The U.S. Supreme Court knocked down an effort by Missouri to keep health plans from seeking reimbursement from the lawsuit awards of enrollees with federal employee health benefits.
Members of the court ruled 8-0 Tuesday, in favor of a company that is now part of Aetna Inc., that Missouri has no authority to regulate the subrogation and reimbursement provisions in the contracts of Federal Employees Health Benefits Program carriers.
The preemption provision in Section 8902(m)(1) of the Federal Employees Health Benefits Act of 1959 overrides state health insurance laws using different language than the Employee Retirement Income Security Act of 1974 uses, but Section 8902(m)(1) overrides state subrogation laws just as well as the ERISA preemption provision does, the court held.
Subrogation is a legal mechanism a health plan uses when it pays for an injured patient’s care, then stands in place of the patient in actions to recover damages from the party, or parties, that caused the injuries.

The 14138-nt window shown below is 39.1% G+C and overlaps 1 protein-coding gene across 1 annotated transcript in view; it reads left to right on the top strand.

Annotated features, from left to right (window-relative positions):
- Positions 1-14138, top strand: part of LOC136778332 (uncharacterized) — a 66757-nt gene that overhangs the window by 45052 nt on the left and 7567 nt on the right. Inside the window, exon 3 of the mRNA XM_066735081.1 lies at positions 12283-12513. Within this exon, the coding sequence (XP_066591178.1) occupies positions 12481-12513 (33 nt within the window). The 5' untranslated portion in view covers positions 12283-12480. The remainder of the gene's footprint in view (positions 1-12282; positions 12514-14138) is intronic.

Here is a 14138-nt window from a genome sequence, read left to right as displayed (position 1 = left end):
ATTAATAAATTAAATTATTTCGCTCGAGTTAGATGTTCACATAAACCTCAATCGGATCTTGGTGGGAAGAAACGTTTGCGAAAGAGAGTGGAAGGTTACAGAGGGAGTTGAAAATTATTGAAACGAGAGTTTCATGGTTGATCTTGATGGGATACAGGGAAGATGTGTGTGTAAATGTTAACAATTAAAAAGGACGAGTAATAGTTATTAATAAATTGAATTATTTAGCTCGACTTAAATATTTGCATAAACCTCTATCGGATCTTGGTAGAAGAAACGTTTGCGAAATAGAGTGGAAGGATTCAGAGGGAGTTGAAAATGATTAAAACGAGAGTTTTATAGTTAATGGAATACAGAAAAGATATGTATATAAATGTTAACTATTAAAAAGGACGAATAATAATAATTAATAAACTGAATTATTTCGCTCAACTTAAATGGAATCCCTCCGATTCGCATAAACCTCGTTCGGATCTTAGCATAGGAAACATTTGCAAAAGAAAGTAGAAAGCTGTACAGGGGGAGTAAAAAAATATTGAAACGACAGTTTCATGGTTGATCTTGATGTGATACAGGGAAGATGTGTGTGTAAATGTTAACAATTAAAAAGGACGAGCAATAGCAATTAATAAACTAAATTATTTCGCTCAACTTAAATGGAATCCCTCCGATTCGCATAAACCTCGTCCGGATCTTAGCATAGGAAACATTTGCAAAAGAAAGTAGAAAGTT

Advocates for the injured patients argue that subrogation may reduce the amount of cash victims of negligence, or intentional wrongdoing, have to get by. Health plan sponsors, including the federal government, say that the health plan itself suffers a financial loss due to an enrollee’s covered injury, and that exercising subrogation rights is an important way for the plan to protect its limited resources and hold down coverage costs.
Jodie Nevils, the patient in the case, Coventry Health Care of Missouri Inc., fka Group Health Plan Inc. v. Nevils (Case Number 16-149), had coverage from a Coventry Health Care FEHBA plan in Missouri in 2006.
He was hurt in an automobile accident. Coventry Health Care paid his bills. Nevils sued the driver who hurt him and recovered a settlement.
Coventry Health Care used a subrogation provision in its contract with OPM to put a lien on $6,592.24 of the settlement proceeds.
Missouri normally bans that kind of subrogation provision.
Two lower courts ruled against Nevils, arguing that the Missouri law did not apply to FEHBA plans.